We can thank the birth of Jesus Christ for putting Christmas on the map, but its brand marketers that have made the solemn religious festivities into a $600 billion business in the United States alone. This year Gallup research predicts the average American will spend around $830 on Christmas. There’s a lot riding on this holiday, so much so that brands spend millions to connect themselves to this emotional time of giving and celebration. Retail brands live or die during this important sales period and we’ll take a look at the lengths they go to do it right.
For all brands to cash in on Christmas, they need to break through the clutter and attract festive shoppers who are looking for brands who match their warm and fuzzy shopping needs.
Many would argue that Christmas has become more about marketing than religion. The history of Christmas’ evolution is part marketing and part theatrical symbolism. While Charles Dickens did not invent the Victorian Christmas, his book A Christmas Carol written in 1843 is credited with helping to popularise and spread the traditions of the festive time. Coca-Cola Company claims they helped shape the image of Santa as we know him today. Inspired by Clement Clarks Moore’s 1822 poem A visit from St. Nicholas (commonly known as Twas the night before Christmas) illustrator Haddon Sunblom commissioned by Coca-Cola created the iconic red suited and white breaded Santa image that was friendly, plump, jolly and loved Coke. From 1931 to 1964 the ‘Coke Santa’ was the advertising theme every Christmastime in magazines, billboards, posters, displays and calendars.
For brands, Christmas is the most wonderful time of the year to pull on the heartstrings. Writer and content strategist Taylor Mallory Holland concluded in her blog article Make ‘Em Cry – and Buy that “Emotion is a key ingredient in great holiday content marketing.” Jonah Berger, researcher and author of Contagious would agree. He discovered that “high arousal” of positive and negative emotions like awe, excitement, amusement and anger motivates us to share messages with others. He says “when we care we share.”
The holiday season is full of high emotion. We become hyper-sensitive to stories of the poor and unfortunate souls who don’t have food, shelter or friends. We are drawn towards stories of goodness in humanity and messages of hope, peace and love. It’s a time to reach back to the child in all of us who believed Santa Claus was real, reindeers could fly and life was just plain simple (because someone else did the worrying).
John Lewis, a department store in the United Kingdom has built their brand on this fact. Since 2007, John Lewis has captured the attention of the world with their annual tradition of launching a new Christmas advertising campaign to kick-start shoppers into buying their Christmas gifts. John Lewis’s emotional brand formula isn’t revolutionary, as Stephen Vowles, marketing director at Argos says, “It resonates because it speaks to the values most of [us] hold at Christmas – showing people that we care about them and that we are thinking of them.”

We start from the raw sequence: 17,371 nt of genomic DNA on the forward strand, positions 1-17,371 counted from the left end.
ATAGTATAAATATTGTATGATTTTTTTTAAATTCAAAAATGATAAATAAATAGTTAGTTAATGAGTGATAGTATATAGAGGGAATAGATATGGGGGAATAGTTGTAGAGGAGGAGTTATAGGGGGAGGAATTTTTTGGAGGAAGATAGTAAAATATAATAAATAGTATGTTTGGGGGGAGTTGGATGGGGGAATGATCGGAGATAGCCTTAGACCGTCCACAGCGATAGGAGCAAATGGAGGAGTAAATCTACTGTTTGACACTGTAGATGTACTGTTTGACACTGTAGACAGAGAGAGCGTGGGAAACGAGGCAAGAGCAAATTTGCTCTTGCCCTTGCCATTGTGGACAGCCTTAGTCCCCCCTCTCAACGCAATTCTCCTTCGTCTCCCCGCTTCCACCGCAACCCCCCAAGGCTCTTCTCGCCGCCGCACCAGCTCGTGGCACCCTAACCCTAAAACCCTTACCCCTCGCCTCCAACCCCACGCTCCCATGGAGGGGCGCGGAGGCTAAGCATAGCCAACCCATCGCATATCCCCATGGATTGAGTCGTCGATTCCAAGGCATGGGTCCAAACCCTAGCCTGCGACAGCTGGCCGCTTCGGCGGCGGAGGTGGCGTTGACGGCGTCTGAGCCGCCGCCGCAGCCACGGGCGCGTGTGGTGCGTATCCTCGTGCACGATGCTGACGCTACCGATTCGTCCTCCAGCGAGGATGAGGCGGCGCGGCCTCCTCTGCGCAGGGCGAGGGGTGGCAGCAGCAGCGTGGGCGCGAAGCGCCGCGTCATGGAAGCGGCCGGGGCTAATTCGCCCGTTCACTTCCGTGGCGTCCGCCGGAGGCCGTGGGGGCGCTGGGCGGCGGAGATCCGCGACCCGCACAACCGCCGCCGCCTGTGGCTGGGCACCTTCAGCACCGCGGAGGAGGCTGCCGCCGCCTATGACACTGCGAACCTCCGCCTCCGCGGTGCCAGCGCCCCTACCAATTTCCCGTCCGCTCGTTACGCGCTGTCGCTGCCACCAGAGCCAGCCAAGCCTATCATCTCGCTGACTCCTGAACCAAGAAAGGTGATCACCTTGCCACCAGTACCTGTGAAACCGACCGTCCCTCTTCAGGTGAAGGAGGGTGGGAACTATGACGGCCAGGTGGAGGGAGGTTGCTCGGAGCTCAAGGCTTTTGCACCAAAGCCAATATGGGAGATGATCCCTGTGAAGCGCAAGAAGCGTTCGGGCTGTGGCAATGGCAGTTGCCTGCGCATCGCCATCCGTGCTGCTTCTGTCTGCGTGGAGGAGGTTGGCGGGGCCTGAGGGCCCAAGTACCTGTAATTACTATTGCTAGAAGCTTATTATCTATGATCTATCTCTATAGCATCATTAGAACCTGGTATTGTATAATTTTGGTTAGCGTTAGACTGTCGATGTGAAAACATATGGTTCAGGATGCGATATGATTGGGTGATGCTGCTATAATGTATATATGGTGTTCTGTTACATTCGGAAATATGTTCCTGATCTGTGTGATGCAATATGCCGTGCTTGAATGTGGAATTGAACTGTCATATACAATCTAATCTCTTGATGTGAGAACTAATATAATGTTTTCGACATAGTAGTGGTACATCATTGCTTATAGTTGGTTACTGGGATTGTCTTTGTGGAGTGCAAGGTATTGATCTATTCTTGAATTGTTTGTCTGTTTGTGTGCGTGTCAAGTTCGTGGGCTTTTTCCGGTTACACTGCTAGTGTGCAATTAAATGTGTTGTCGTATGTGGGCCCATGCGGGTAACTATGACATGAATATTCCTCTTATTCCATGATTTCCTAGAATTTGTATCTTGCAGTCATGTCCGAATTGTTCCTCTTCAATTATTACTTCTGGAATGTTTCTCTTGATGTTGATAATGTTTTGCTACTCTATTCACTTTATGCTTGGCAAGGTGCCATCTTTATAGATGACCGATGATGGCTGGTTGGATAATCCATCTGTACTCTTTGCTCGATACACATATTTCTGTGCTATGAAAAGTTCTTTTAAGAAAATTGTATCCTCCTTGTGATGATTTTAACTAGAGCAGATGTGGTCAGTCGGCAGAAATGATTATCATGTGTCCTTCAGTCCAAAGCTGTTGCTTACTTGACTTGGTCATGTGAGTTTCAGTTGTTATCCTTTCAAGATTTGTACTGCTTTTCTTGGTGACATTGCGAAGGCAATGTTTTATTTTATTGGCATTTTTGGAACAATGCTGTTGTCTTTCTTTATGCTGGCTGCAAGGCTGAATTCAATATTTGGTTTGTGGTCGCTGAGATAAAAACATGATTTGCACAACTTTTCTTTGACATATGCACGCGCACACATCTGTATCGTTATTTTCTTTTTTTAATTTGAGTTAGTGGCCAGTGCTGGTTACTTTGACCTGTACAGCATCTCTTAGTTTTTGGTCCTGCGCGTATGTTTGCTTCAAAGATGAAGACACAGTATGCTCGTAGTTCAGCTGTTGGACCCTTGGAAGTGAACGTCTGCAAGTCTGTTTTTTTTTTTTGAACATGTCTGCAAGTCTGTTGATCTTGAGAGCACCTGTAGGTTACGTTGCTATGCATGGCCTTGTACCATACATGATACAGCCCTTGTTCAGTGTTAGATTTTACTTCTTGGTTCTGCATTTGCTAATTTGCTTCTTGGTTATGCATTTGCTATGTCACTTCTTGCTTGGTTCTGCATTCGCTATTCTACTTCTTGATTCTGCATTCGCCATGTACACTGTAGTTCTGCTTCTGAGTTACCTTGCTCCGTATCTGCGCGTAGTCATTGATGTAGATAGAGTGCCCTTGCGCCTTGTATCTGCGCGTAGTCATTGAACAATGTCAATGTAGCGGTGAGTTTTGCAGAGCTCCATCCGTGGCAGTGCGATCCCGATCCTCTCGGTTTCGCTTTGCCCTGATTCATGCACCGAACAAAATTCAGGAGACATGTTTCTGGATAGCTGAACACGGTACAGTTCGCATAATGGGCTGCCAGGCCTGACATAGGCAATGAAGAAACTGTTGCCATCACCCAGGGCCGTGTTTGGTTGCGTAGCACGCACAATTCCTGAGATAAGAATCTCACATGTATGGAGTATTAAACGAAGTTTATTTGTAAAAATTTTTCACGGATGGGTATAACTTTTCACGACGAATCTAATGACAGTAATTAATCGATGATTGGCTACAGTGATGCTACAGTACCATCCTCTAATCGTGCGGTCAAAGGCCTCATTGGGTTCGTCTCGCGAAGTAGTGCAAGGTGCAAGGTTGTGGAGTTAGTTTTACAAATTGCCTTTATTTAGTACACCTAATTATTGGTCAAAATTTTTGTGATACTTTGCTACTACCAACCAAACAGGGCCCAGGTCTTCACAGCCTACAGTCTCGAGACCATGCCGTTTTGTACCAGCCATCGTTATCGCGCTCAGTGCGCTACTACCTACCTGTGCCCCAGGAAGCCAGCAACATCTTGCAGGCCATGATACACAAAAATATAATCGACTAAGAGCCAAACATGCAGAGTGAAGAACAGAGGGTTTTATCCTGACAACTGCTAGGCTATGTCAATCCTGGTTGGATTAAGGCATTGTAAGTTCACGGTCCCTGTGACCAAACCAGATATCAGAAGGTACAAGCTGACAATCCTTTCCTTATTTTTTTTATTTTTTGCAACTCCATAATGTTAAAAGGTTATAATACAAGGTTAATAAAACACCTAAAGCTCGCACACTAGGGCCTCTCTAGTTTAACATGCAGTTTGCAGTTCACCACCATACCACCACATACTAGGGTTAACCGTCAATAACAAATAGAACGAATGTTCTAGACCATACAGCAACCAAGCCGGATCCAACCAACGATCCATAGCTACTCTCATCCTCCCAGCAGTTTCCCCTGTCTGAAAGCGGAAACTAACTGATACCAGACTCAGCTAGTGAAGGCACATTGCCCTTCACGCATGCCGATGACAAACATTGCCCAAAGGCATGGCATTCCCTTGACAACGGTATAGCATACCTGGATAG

But Edeka, a German supermarket chain may have trumped John Lewis this year with the “saddest Christmas ad ever” as described in The Washington Post. So far the story of a lonely old widower who is especially sad during the Christmastime has over 41 million views on YouTube compared to John Lewis Man on the Moon which has only 21 million views.
WestJet has created Christmas miracles of their own over the last four years. Their Christmas Miracle online videos have surprised and delighted consumers in various creative and sensitive ways. Their biggest success was in 2013 where they surprised passengers on a flight from Toronto to Calgary. In Toronto, they had them tell a TV monitor Santa what they wanted for Christmas, and upon their arrival in Calgary four hours later their present appeared on the luggage carousal like magic. To date, this video has received almost 43 million views. If you didn’t think Westjetter’s cared before this, then get out your tissues.
There are many brands like Apple, Tim Hortons, Canadian Tire, Coke, Stella Artois, Sainsbury, Budweiser, Macys and many more who produce Christmastime commercials/videos that tug on consumer’s heart-strings. Their ultimate goal is to connect with consumers at this time of goodwill and joy with the hope of their brand resonating with them.
This is the time that brands can forget about the functional benefits and tap into the spirit of Christmas. If done right, brands can move from a purveyor of Christmas to a state of mind of hope, peace and love minus the bacon. A place were few brands live.
To all the world’s brands “Merry Christmas to all and to all a Good Night”.
May the peace and goodwill of the season remain with you throughout the New Year!